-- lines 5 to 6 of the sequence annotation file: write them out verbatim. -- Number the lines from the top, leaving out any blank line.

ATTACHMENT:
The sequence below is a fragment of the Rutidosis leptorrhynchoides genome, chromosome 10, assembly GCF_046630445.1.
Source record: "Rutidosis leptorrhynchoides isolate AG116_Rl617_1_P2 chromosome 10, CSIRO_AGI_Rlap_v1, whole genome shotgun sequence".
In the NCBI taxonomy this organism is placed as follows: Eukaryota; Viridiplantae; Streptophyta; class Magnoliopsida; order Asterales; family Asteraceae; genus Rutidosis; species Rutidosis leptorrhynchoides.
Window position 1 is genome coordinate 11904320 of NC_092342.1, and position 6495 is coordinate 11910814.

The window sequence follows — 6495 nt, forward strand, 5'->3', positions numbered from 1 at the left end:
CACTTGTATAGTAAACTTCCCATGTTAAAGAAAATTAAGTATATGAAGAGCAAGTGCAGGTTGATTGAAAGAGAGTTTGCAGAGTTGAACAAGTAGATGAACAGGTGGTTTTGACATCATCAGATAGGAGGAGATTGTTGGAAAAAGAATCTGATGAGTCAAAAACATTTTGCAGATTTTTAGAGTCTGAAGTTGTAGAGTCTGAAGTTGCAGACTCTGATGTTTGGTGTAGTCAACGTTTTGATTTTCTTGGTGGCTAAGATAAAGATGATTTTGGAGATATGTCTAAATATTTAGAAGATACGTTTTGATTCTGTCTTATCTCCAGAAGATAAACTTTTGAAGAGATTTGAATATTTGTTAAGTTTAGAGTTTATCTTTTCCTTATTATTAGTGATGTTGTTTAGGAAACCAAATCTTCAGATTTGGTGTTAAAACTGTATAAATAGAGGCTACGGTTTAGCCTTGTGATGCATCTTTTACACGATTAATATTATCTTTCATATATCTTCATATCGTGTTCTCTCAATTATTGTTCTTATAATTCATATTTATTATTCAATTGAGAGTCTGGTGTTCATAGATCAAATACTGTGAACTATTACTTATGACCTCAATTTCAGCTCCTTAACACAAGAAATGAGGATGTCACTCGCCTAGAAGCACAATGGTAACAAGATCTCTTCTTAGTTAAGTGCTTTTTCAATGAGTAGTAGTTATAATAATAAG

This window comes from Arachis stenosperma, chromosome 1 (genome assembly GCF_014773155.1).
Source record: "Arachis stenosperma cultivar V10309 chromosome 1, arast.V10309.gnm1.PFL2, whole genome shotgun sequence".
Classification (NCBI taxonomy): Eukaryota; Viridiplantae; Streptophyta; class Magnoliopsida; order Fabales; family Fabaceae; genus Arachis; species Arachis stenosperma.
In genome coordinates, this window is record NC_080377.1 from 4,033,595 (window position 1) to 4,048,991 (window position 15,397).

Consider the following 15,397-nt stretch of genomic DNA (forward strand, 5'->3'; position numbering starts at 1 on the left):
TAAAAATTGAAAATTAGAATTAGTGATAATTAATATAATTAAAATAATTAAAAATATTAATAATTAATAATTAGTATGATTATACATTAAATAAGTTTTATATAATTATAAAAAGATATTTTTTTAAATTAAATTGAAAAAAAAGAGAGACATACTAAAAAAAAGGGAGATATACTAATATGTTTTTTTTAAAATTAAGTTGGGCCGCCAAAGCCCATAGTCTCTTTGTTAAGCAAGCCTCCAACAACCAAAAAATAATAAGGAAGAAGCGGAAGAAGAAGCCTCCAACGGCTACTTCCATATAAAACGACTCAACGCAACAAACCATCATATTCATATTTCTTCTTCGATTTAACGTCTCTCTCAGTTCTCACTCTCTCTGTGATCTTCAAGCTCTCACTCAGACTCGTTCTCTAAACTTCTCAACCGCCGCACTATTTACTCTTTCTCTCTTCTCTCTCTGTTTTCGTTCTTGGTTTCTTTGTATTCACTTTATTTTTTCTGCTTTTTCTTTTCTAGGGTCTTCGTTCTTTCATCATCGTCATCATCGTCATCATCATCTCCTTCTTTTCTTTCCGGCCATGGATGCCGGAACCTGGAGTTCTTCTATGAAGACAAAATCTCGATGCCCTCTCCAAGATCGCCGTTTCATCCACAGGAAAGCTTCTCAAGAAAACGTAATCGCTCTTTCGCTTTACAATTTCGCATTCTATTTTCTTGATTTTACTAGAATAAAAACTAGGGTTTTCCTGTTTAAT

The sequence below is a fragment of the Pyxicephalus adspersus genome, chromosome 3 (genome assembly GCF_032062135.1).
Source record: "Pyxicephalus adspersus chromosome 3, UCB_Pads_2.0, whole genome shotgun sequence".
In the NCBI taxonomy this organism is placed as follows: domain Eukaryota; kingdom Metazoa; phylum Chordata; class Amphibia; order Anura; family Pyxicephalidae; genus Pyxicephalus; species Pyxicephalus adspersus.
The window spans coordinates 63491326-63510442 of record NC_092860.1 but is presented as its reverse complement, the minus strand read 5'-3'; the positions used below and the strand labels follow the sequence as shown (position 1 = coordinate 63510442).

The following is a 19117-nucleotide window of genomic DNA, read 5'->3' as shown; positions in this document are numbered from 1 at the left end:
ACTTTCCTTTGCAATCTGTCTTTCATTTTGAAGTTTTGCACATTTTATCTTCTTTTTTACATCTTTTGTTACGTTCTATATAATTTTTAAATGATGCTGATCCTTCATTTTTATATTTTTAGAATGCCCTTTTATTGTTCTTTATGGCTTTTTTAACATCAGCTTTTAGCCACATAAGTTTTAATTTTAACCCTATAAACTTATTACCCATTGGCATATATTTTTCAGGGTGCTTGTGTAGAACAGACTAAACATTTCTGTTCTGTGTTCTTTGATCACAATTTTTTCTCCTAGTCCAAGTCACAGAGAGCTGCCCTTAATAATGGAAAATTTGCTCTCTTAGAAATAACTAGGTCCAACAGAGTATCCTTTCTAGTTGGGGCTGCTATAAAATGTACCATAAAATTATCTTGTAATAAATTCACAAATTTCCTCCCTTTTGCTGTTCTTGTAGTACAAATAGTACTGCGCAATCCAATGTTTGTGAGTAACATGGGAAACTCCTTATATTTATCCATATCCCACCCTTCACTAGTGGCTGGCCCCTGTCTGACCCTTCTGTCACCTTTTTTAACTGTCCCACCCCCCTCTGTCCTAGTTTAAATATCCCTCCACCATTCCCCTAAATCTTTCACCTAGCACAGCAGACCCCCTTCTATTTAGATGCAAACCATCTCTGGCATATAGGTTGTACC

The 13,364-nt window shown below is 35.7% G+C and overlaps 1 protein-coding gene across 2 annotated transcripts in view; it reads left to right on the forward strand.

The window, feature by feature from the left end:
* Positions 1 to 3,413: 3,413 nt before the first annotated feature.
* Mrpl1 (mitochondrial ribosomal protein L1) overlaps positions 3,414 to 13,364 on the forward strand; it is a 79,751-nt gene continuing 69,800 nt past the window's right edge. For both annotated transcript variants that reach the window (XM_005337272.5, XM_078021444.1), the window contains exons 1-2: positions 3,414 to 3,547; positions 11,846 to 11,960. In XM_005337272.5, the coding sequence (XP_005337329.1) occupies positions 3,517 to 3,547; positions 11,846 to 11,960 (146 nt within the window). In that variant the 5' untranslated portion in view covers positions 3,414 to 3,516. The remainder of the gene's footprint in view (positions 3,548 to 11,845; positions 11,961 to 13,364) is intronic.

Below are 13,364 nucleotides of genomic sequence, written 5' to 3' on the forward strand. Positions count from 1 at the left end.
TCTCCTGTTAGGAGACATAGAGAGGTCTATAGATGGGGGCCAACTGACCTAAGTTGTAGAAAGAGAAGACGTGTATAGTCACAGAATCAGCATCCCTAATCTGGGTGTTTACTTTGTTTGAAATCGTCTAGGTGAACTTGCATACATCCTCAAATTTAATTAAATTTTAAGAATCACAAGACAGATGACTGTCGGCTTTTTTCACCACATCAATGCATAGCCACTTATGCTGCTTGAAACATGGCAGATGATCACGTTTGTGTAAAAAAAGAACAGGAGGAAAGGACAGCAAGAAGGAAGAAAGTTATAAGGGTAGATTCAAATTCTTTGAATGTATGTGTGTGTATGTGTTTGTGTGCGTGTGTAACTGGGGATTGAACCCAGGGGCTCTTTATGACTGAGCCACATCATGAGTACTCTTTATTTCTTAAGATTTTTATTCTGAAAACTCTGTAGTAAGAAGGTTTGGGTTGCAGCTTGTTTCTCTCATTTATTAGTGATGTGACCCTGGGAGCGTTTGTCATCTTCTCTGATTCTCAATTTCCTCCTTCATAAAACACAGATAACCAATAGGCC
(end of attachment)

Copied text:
The window sequence follows — 6495 nt, forward strand, 5'->3', positions numbered from 1 at the left end:
CACTTGTATAGTAAACTTCCCATGTTAAAGAAAATTAAGTATATGAAGAGCAAGTGCAGGTTGATTGAAAGAGAGTTTGCAGAGTTGAACAAGTAGATGAACAGGTGGTTTTGACATCATCAGATAGGAGGAGATTGTTGGAAAAAGAATCTGATGAGTCAAAAACATTTTGCAGATTTTTAGAGTCTGAAGTTGTAGAGTCTGAAGTTGCAGACTCTGATGTTTGGTGTAGTCAACGTTTTGATTTTCTTGGTGGCTAAGATAAAGATGATTTTGGAGATATGTCTAAATATTTAGAAGATACGTTTTGATTCTGTCTTATCTCCAGAAGATAAACTTTTGAAGAGATTTGAATATTTGTTAAGTTTAGAGTTTATCTTTTCCTTATTATTAGTGATGTTGTTTAGGAAACCAAATCTTCAGATTTGGTGTTAAAACTGTATAAATAGAGGCTACGGTTTAGCCTTGTGATGCATCTTTTACACGATTAATATTATCTTTCATATATCTTCATATCGTGTTCTCTCAATTATTGTTCTTATAATTCATATTTATTATTCAATTGAGAGTCTGGTGTTCATAGATCAAATACTGTGAACTATTACTTATGACCTCAATTTCAGCTCCTTAACACAAGAAATGAGGATGTCACTCGCCTAGAAGCACAATGGTAACAAGATCTCTTCTTAGTTAAGTGCTTTTTCAATGAGTAGTAGTTATAATAATAAG